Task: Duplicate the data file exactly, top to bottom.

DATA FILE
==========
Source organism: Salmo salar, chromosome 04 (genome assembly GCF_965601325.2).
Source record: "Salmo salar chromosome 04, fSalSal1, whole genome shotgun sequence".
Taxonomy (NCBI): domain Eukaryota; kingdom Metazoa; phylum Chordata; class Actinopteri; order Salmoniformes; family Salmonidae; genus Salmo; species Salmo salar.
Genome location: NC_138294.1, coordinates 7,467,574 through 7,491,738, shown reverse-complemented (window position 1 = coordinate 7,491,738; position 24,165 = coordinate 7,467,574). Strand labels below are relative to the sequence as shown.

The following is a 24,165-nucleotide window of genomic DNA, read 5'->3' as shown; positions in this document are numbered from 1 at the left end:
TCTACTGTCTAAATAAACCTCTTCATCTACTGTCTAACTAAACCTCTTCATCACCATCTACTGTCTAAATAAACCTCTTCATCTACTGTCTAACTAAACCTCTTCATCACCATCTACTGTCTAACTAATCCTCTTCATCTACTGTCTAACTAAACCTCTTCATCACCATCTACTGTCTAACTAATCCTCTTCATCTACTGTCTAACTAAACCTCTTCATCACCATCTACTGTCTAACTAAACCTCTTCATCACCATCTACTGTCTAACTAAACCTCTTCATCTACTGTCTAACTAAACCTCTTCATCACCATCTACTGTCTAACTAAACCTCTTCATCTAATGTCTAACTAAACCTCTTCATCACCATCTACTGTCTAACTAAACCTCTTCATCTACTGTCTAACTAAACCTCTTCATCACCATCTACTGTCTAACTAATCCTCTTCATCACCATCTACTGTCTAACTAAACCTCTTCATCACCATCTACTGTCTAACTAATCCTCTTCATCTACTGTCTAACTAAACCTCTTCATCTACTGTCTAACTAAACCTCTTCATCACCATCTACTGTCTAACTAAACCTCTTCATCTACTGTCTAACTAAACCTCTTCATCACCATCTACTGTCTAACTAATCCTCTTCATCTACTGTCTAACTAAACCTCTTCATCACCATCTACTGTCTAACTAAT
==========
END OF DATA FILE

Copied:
Source organism: Salmo salar, chromosome 04 (genome assembly GCF_965601325.2).
Source record: "Salmo salar chromosome 04, fSalSal1, whole genome shotgun sequence".
Taxonomy (NCBI): domain Eukaryota; kingdom Metazoa; phylum Chordata; class Actinopteri; order Salmoniformes; family Salmonidae; genus Salmo; species Salmo salar.
Genome location: NC_138294.1, coordinates 7,467,574 through 7,491,738, shown reverse-complemented (window position 1 = coordinate 7,491,738; position 24,165 = coordinate 7,467,574). Strand labels below are relative to the sequence as shown.

The following is a 24,165-nucleotide window of genomic DNA, read 5'->3' as shown; positions in this document are numbered from 1 at the left end:
TCTACTGTCTAAATAAACCTCTTCATCTACTGTCTAACTAAACCTCTTCATCACCATCTACTGTCTAAATAAACCTCTTCATCTACTGTCTAACTAAACCTCTTCATCACCATCTACTGTCTAACTAATCCTCTTCATCTACTGTCTAACTAAACCTCTTCATCACCATCTACTGTCTAACTAATCCTCTTCATCTACTGTCTAACTAAACCTCTTCATCACCATCTACTGTCTAACTAAACCTCTTCATCACCATCTACTGTCTAACTAAACCTCTTCATCTACTGTCTAACTAAACCTCTTCATCACCATCTACTGTCTAACTAAACCTCTTCATCTAATGTCTAACTAAACCTCTTCATCACCATCTACTGTCTAACTAAACCTCTTCATCTACTGTCTAACTAAACCTCTTCATCACCATCTACTGTCTAACTAATCCTCTTCATCACCATCTACTGTCTAACTAAACCTCTTCATCACCATCTACTGTCTAACTAATCCTCTTCATCTACTGTCTAACTAAACCTCTTCATCTACTGTCTAACTAAACCTCTTCATCACCATCTACTGTCTAACTAAACCTCTTCATCTACTGTCTAACTAAACCTCTTCATCACCATCTACTGTCTAACTAATCCTCTTCATCTACTGTCTAACTAAACCTCTTCATCACCATCTACTGTCTAACTAAT